When I was in the Army at Fort Ord, Calif., I was dating a girl who wanted me to move in with her, not to come back to Berea. She was a good girl. She was all right. But I just missed Berea, and I had to come back.
If you’re born, or raised, or grew up or have any affiliation to Berea, we say that you have a rubber band tied to your back. No matter how far you go or how long you’ve been gone, the rubber band always pulls you back.
Six generations of my family have lived in this town.
My great-grandfather, grandfather and father all worked in the stone quarries. My dad was 15 years old, worked a 60-hour week, got $5.35. He gave the $5 to his mother and kept the 35 cents. He assembled grindstone frames.
I’ve been working on Rollses here in Berea since 1980. I’ve got a Rolls in the shop that’s mine. It’s a ’73 Silver Shadow. It’s a long wheel-base, four-door sedan. I like the artistry in them. The Rolls-Royce radiator is the front of the Greek Parthenon.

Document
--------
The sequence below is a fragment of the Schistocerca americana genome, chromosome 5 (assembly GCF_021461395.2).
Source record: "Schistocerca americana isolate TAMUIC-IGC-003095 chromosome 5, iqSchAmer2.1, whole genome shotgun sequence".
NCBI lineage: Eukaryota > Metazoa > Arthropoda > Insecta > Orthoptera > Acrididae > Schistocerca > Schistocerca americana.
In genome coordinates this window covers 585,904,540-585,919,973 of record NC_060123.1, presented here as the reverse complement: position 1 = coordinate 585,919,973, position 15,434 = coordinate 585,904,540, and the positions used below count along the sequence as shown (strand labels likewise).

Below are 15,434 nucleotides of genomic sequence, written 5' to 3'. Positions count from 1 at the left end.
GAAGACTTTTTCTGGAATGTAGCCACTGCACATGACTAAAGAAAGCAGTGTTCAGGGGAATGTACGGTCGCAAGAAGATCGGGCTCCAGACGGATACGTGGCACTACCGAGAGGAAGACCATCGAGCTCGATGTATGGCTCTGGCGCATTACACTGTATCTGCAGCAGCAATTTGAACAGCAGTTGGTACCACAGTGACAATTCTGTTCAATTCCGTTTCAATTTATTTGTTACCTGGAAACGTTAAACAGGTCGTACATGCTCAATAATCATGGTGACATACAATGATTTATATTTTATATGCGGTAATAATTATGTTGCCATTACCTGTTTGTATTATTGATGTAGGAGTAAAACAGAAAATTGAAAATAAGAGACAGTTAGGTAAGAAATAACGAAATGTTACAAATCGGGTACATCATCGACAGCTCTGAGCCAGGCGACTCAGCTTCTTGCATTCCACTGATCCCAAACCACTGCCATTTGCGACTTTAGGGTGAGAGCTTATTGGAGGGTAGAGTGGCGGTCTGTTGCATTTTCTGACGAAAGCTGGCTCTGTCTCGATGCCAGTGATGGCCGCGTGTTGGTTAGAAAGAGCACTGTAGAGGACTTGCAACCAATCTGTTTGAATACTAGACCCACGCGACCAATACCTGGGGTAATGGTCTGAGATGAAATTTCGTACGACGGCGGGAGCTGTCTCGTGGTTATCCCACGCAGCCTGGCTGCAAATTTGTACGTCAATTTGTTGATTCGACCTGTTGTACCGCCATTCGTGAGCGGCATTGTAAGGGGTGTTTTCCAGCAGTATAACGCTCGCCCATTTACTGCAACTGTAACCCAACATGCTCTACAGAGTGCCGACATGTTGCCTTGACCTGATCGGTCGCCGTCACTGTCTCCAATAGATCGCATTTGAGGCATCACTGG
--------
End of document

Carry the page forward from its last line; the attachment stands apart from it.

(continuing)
In 1875, a Berea boy by the name of Billy Simpson started to build a four-wheel, two-cylinder gas car, and it ran successfully on the streets of Berea [in the late 1890s]. About four years ago it came into my shop, and we got it running. We put it in the Fourth of July parade. Now it’s in the Berea Historical Society.
Now the quarries are Baldwin and Wallace lakes in the Metroparks. You know the old Cleveland viaduct down in the Flats? That stone came from Wallace Lake.
This is one of the three best places in the United States to watch trains.
We can tell just how the economy is running by how many trains are running. I can tell you four months ahead of time what’s going to happen to the economy. The trains were dead for October, November, December. They started to pick up in January, a little better in February, more in March, and now they’re starting to roll again. This is your barometer right here. I think it’s coming along good. It’s coming along really good.